I promised a post on my views of the “Lean Religion”, as I refer to it. Here it is. Don’t get me wrong; I agree with the intent, just not with the execution.
IMVU built a religion to market their product and the Cult of Lean did the footwork. The question is; how many subscribers of the lean religion actually use the product that IMVU is pushing? No one? Yeah, that’s what I thought.
They followed the tried and true method of getting as many eyeballs on them as possible. In a way you could say it worked, they are still in business after all. But with that many eyeballs on them, why are they not competitive with Zynga?
Because their product sucks. They focused so much on structuring their work that they forgot they need to feel it too. That’s the lean curse, and even they fell into that trap. Without feeling, you have a bland product and you can’t structure feeling. You need to just let it flow. If you have a brilliant idea, let it out. If you don’t, you can’t force it.
You think you are lean?
A third of your employees are managers? You are not lean. Cut the managers and get heads-down coding. Your coders don’t need babysitters, and if they do; fire them.
Regular brief meetings to determine direction and discuss targets? You are not lean. Dump your shit in a todo list. If it really needs to be fleshed out, just group chat between deploys.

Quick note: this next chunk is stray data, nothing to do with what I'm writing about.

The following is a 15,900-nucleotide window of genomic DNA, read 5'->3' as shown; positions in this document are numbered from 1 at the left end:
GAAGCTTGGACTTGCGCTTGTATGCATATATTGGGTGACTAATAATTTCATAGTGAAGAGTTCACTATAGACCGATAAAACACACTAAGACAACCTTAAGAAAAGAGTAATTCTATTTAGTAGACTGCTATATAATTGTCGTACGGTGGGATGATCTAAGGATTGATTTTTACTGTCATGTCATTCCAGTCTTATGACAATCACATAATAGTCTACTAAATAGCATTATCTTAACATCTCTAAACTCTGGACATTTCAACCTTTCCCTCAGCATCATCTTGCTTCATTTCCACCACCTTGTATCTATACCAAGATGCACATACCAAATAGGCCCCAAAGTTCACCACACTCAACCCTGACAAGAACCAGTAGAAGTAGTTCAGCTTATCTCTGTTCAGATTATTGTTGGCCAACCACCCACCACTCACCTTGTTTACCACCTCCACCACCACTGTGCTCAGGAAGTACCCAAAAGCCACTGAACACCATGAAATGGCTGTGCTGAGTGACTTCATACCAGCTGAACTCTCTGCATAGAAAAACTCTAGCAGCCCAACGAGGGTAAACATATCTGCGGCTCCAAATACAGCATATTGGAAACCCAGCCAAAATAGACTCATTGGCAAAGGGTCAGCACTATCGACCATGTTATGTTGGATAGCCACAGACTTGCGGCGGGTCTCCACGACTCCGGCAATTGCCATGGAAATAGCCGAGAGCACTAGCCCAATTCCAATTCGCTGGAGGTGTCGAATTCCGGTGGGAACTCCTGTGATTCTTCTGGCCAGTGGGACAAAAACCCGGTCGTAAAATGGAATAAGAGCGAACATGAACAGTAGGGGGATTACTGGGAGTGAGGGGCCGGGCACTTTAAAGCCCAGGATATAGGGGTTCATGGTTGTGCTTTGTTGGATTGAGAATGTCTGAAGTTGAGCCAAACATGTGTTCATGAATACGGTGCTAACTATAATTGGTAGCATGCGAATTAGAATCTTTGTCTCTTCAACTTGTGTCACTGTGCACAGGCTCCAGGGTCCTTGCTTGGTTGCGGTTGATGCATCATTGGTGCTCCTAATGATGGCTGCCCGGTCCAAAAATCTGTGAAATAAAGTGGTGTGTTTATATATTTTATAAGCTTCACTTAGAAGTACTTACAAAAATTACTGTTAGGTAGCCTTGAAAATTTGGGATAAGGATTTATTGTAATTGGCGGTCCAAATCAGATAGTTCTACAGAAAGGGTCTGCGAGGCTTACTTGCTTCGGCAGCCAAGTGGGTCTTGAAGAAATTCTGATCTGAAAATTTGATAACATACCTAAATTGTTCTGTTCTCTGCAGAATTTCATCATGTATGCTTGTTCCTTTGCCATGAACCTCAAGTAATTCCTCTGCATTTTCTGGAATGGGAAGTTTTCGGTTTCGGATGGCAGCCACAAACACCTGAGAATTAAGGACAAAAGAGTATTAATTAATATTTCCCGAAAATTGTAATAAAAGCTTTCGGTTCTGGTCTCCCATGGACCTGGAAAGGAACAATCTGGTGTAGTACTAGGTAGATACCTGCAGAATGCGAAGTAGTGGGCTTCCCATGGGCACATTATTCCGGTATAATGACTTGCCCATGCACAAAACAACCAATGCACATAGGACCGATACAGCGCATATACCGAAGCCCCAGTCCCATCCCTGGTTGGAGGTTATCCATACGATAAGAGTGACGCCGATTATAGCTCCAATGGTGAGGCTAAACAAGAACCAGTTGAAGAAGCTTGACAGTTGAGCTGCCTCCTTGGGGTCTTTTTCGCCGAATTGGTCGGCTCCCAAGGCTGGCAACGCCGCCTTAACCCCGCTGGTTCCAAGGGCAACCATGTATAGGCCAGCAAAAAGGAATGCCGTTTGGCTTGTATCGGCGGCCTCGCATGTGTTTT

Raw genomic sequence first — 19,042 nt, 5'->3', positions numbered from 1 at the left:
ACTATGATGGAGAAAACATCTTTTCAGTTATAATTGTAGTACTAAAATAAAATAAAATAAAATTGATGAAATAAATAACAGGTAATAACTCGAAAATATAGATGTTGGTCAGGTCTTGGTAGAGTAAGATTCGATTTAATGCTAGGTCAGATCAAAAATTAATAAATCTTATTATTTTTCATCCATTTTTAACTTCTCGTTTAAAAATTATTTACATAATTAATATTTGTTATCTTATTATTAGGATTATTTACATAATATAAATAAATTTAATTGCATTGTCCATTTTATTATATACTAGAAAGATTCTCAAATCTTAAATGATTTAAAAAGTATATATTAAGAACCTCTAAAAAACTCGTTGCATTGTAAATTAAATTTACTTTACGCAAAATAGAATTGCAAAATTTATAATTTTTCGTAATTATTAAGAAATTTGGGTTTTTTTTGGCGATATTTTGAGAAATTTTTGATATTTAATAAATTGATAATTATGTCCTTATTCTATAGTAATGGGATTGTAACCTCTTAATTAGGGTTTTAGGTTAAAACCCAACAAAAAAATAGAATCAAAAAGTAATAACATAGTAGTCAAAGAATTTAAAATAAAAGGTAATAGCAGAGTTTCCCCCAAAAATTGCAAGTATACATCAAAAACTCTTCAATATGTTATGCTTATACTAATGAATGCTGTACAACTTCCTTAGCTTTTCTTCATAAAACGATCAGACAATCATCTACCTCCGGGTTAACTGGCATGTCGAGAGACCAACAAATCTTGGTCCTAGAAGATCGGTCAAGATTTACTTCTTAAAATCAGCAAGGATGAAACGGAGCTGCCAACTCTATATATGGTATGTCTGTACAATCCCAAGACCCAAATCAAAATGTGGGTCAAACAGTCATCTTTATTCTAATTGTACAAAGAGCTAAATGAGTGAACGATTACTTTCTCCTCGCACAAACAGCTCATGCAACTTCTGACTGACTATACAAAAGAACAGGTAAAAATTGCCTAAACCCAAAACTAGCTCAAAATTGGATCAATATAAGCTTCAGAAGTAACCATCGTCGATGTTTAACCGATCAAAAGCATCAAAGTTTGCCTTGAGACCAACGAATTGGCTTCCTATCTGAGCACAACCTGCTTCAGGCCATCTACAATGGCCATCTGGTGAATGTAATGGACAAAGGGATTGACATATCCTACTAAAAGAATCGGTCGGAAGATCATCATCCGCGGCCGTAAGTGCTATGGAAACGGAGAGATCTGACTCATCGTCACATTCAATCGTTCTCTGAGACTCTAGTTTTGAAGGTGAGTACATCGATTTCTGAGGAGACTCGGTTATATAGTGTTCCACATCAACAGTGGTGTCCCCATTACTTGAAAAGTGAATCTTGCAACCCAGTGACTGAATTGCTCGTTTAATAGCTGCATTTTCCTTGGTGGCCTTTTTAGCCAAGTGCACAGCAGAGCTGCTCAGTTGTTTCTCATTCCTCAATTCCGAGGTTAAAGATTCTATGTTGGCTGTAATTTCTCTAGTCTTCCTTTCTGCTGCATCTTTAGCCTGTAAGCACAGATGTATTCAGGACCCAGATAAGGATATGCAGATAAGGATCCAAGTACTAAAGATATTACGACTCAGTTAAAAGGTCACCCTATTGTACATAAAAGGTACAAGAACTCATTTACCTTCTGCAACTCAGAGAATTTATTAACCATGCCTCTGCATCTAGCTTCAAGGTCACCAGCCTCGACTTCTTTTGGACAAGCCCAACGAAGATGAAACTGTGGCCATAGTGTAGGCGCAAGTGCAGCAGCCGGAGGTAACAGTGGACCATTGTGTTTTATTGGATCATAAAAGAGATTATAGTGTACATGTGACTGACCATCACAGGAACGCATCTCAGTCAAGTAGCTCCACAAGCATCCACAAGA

Carefully structured release cycles? You are not lean. Release it when it works; not a moment sooner, nor later.
Screw your lean, screw your scrum, screw your kanban. To put it bluntly; just fucking do it. I do not subscribe to the lean religion, I just get shit done. A one man team can make a scalable service just as well as a hundred man team. The hundred man team just sounds more impressive.
Hack and slash, break and smash
If you find that your product requires more programmers than you have fingers, it is too complex. Break it up. Smash it to pieces. Spin off the pieces into totally separate projects, worked on by totally different teams.
If they need to interact regularly, you haven’t isolated the components well enough. Think of the platform. The platform rant that Steve Yegge posted on Google+ had it absolutely right; If your internal interfaces aren’t generic and boring, or are in any way different than public-facing interfaces, you are doing it wrong.
Do what works for you
I’ve seen many companies actually add complexity to fit within the lean paradigm. Few seem to recognize that the lean methodology are merely guidelines not rules. The lean approach is not a one-size-fits-all business model. Such a thing does not exist. Just do your work and the methods ideal to your specific situation will surface organically.